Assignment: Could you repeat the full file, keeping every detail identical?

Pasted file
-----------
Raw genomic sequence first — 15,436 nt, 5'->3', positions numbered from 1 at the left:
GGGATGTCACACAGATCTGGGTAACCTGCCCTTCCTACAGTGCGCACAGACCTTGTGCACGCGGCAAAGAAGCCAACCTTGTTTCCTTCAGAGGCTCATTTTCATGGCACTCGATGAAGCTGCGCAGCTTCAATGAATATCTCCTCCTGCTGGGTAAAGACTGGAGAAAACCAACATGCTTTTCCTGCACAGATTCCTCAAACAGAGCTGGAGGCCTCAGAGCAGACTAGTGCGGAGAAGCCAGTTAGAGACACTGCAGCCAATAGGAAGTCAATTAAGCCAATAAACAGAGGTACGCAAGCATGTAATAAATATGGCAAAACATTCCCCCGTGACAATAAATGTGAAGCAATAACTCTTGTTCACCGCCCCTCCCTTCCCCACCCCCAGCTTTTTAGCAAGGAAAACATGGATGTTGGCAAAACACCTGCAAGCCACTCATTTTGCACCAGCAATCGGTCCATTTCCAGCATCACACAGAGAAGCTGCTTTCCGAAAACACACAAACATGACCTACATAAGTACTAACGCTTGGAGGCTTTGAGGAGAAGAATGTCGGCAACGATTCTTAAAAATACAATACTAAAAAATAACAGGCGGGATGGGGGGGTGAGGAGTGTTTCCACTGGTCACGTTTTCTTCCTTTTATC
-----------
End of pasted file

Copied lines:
Raw genomic sequence first — 15,436 nt, 5'->3', positions numbered from 1 at the left:
GGGATGTCACACAGATCTGGGTAACCTGCCCTTCCTACAGTGCGCACAGACCTTGTGCACGCGGCAAAGAAGCCAACCTTGTTTCCTTCAGAGGCTCATTTTCATGGCACTCGATGAAGCTGCGCAGCTTCAATGAATATCTCCTCCTGCTGGGTAAAGACTGGAGAAAACCAACATGCTTTTCCTGCACAGATTCCTCAAACAGAGCTGGAGGCCTCAGAGCAGACTAGTGCGGAGAAGCCAGTTAGAGACACTGCAGCCAATAGGAAGTCAATTAAGCCAATAAACAGAGGTACGCAAGCATGTAATAAATATGGCAAAACATTCCCCCGTGACAATAAATGTGAAGCAATAACTCTTGTTCACCGCCCCTCCCTTCCCCACCCCCAGCTTTTTAGCAAGGAAAACATGGATGTTGGCAAAACACCTGCAAGCCACTCATTTTGCACCAGCAATCGGTCCATTTCCAGCATCACACAGAGAAGCTGCTTTCCGAAAACACACAAACATGACCTACATAAGTACTAACGCTTGGAGGCTTTGAGGAGAAGAATGTCGGCAACGATTCTTAAAAATACAATACTAAAAAATAACAGGCGGGATGGGGGGGTGAGGAGTGTTTCCACTGGTCACGTTTTCTTCCTTTTATC